In this decision of 25 November, the Cour de Cassation held that where provided for by the employment contract, the trial period could indeed be renewed if the employee was in agreement. However, the issue as to what defines agreement was raised. It was held that simply signing a letter drafted by the company confirming that the employee's trial period was to be renewed was insufficient to demonstrate the employee's agreement. Although the court did not specifically state what would constitute agreement, it has been held in other cases, and therefore can be applied by analogy, that the employee must hand-write that they expressly accept the renewal.
This adds an additional formality for the company, but it is important to comply with this as failing to do so would result in the second trial period not being valid, and the employee therefore being definitively hired.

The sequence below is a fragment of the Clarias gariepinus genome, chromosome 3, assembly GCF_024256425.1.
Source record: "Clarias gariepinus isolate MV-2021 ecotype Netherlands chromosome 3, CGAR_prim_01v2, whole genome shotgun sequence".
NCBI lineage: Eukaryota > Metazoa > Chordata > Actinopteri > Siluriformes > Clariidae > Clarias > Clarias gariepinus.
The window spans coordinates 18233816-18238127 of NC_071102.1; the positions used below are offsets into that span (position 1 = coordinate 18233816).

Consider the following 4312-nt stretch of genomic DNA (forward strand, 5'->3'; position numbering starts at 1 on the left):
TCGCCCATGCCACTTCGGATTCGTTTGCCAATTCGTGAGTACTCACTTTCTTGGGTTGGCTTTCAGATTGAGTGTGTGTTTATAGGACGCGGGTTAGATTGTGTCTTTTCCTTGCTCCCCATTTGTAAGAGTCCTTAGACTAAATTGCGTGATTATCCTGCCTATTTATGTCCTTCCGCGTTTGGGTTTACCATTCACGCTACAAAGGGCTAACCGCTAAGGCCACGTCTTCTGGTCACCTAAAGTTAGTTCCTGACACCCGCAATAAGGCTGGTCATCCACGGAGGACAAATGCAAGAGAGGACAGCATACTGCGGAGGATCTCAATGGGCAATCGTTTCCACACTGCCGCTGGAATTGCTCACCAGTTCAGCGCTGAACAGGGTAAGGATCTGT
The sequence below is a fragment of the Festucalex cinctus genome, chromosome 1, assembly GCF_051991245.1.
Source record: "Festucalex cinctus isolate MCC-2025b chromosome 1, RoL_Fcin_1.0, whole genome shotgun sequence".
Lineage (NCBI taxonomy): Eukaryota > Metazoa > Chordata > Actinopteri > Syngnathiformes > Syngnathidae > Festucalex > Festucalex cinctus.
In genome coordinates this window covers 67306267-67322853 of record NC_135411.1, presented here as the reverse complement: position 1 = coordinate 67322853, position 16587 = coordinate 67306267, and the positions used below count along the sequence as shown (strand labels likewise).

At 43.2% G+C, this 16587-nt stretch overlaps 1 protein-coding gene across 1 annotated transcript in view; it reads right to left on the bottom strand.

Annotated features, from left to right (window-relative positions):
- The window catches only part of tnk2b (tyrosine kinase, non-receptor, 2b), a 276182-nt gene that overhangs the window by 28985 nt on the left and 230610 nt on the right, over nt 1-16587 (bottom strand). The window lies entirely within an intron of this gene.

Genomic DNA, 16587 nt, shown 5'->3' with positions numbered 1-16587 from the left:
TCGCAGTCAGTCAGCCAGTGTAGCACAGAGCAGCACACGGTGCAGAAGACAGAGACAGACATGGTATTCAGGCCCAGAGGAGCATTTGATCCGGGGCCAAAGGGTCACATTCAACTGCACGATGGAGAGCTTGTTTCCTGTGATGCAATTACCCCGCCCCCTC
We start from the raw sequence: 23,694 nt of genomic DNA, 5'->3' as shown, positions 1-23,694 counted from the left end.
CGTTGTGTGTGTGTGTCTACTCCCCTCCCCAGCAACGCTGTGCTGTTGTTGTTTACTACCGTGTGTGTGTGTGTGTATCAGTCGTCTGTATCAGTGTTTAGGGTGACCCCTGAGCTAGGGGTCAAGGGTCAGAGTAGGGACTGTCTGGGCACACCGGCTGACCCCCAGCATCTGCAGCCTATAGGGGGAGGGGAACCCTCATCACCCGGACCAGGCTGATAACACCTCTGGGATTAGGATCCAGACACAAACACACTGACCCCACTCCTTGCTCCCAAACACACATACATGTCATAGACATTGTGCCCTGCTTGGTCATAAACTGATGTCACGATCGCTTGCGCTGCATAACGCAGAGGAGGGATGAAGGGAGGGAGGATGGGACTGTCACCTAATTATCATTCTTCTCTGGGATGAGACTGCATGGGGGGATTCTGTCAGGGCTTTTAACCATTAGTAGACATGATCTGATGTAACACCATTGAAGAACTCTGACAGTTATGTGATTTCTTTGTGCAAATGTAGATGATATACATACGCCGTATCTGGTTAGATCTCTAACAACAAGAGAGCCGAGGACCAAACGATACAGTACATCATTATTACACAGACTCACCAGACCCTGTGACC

Cass. Soc. 18/11/09 N°08-43397 - Transfer Of Business: No Obligation To Inform Individual Employees, No Direct Effect For The Directive
Employees who were transferred to a transferee company through ARD transfer rules claimed damages for not being informed prior to the transfer, as required by the Directive 2001/23/EC.
The Cour de Cassation held that under French law there is no obligation to inform individual employees of their transfer, which is automatic and cannot be refused by the employees as in certain other States. Individuals cannot rely on the Directive directly in order to impose obligations on other individuals. Indeed, Directives cannot have horizontal direct effect (against another individual), and are only vertically directly effective (i.e. against the State and emanations of the State).
Despite this decision, we would always recommend informing employees of their transfer, for reasons related to human resource management.
The content of this article is intended to provide a general guide to the subject matter. Specialist advice should be sought about your specific circumstances.